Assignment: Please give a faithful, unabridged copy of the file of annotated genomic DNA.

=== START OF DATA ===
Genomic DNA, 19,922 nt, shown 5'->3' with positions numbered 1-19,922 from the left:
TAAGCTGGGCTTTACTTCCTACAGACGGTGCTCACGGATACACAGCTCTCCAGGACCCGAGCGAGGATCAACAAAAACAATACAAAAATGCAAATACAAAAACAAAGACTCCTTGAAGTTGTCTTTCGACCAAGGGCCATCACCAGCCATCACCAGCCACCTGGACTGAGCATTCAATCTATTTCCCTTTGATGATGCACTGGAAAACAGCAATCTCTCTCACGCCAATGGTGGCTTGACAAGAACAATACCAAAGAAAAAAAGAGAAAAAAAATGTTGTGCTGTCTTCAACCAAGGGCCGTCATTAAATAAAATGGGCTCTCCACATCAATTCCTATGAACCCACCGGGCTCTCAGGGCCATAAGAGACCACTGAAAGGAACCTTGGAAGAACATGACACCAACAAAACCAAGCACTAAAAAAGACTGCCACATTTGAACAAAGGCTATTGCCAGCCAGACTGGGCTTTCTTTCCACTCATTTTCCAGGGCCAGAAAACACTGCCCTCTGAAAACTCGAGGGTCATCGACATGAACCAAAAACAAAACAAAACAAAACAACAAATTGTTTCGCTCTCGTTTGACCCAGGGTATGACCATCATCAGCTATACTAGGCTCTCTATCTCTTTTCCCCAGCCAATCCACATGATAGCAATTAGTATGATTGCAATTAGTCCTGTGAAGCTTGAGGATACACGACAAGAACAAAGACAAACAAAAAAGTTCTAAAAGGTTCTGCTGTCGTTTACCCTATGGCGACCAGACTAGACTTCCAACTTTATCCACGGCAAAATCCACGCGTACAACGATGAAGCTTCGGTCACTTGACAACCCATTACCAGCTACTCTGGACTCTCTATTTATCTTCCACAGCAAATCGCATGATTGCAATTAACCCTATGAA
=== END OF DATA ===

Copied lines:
Genomic DNA, 19,922 nt, shown 5'->3' with positions numbered 1-19,922 from the left:
TAAGCTGGGCTTTACTTCCTACAGACGGTGCTCACGGATACACAGCTCTCCAGGACCCGAGCGAGGATCAACAAAAACAATACAAAAATGCAAATACAAAAACAAAGACTCCTTGAAGTTGTCTTTCGACCAAGGGCCATCACCAGCCATCACCAGCCACCTGGACTGAGCATTCAATCTATTTCCCTTTGATGATGCACTGGAAAACAGCAATCTCTCTCACGCCAATGGTGGCTTGACAAGAACAATACCAAAGAAAAAAAGAGAAAAAAAATGTTGTGCTGTCTTCAACCAAGGGCCGTCATTAAATAAAATGGGCTCTCCACATCAATTCCTATGAACCCACCGGGCTCTCAGGGCCATAAGAGACCACTGAAAGGAACCTTGGAAGAACATGACACCAACAAAACCAAGCACTAAAAAAGACTGCCACATTTGAACAAAGGCTATTGCCAGCCAGACTGGGCTTTCTTTCCACTCATTTTCCAGGGCCAGAAAACACTGCCCTCTGAAAACTCGAGGGTCATCGACATGAACCAAAAACAAAACAAAACAAAACAACAAATTGTTTCGCTCTCGTTTGACCCAGGGTATGACCATCATCAGCTATACTAGGCTCTCTATCTCTTTTCCCCAGCCAATCCACATGATAGCAATTAGTATGATTGCAATTAGTCCTGTGAAGCTTGAGGATACACGACAAGAACAAAGACAAACAAAAAAGTTCTAAAAGGTTCTGCTGTCGTTTACCCTATGGCGACCAGACTAGACTTCCAACTTTATCCACGGCAAAATCCACGCGTACAACGATGAAGCTTCGGTCACTTGACAACCCATTACCAGCTACTCTGGACTCTCTATTTATCTTCCACAGCAAATCGCATGATTGCAATTAACCCTATGAA